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Comments are closed.

1 Posted by Eric on 18 September 2010 | Permalink

I think this says enough:
"Is Symbian fine for low-end “feature” phones? Sure. I’d say it’s sort of equivalent to the Pixo OS that Apple uses in iPods."
- John Gruber

"Smartphone" is the sexy thing now and the market is growing BUT you have to be on meth if you think that
a) there's no need for really really simple phones
b) those really really simple phones can use smartphone OS like Symbian
c) there'll be a low-end feature phone with Symbian during next 5 years. No way in hell. And this doesn't mean that Nokia is somehow lost with their platform strategy. Even S40 is today way too advanced (with Maps etc.) for certain low-end phones. That's why there's S30.

Also I really can't see the problem in Nokia's strategy. Symbian is in some ways the BEST smartphone OS there is. All the problems it has can be fixed (and part of them have already been fixed). It is amazingly optimized -> has been pain in the ass for devs, but Qt is there to change this.

All OS's have their own weaknesses: atm. Symbian might have an old UI, atm. Android has non-accelerated UI, etc. These things will be fixed. And at some point things go truly cross-platform with Web tech AND Qt (Lighthouse). Whether Apple wants it or not.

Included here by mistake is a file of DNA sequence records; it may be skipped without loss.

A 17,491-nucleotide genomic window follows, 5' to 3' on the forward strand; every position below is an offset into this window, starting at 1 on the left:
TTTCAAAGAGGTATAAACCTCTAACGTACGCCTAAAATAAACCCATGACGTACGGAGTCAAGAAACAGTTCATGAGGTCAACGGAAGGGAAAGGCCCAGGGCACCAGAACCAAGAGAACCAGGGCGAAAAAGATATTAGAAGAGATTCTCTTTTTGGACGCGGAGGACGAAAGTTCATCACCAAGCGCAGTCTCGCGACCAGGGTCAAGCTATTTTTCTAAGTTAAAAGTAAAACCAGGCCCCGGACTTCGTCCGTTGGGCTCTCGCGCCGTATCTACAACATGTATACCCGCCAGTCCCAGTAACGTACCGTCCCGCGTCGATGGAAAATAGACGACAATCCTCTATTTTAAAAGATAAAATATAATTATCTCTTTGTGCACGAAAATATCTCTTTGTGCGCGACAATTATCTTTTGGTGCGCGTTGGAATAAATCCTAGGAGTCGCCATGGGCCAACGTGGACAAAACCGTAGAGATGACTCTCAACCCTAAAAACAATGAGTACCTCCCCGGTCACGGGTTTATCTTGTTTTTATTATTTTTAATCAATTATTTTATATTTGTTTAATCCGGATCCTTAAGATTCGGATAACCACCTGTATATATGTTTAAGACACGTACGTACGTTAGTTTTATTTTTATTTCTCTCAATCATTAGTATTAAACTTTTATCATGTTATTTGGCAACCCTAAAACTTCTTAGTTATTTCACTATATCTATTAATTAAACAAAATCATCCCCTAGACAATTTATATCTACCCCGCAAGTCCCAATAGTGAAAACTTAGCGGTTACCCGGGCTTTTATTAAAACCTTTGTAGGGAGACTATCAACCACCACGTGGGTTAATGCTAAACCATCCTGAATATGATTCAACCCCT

2 Posted by Ian McKellar on 18 September 2010 | Permalink

The definition of "smartphone" that I've come up with is pretty simple but pretty sad: Any phone that you have to recharge every day.

When I was traveling in Kenya recently I picked up a phone for about $25 without a contract that I used to browse the web, read email, shoot video and install apps. But the battery lasted a week so it's not a smartphone.

3 Posted by Dave Hulbert on 19 September 2010 | Permalink

I used to define a smartphone mobile OS as one that could multi-task on. That held up well in the 90s and early 2000s. Then the iPhone came along that couldn't multi-task but was considered "smart" and S40 got multi-tasking but was still considered "dumb".

4 Posted by Harri on 19 September 2010 | Permalink

The current OS discussion somehow misses one crucial point: Operators. e.g. In Europe they plan to build their own OS http://bit.ly/aisQyq

Take a closer look at what Vodafone CEO said in the Nokia World keynote http://bit.ly/cE7iVo (103:00->) They want to "decouple OS, device and apps as much as possible" and "decrease technical complexity and increase interoperability and free customer choice".

Notice the vertical model critique and how both closed and fragmented OS scenarios decrease operators' business. Hence they are willing to invest in e.g. interoperability.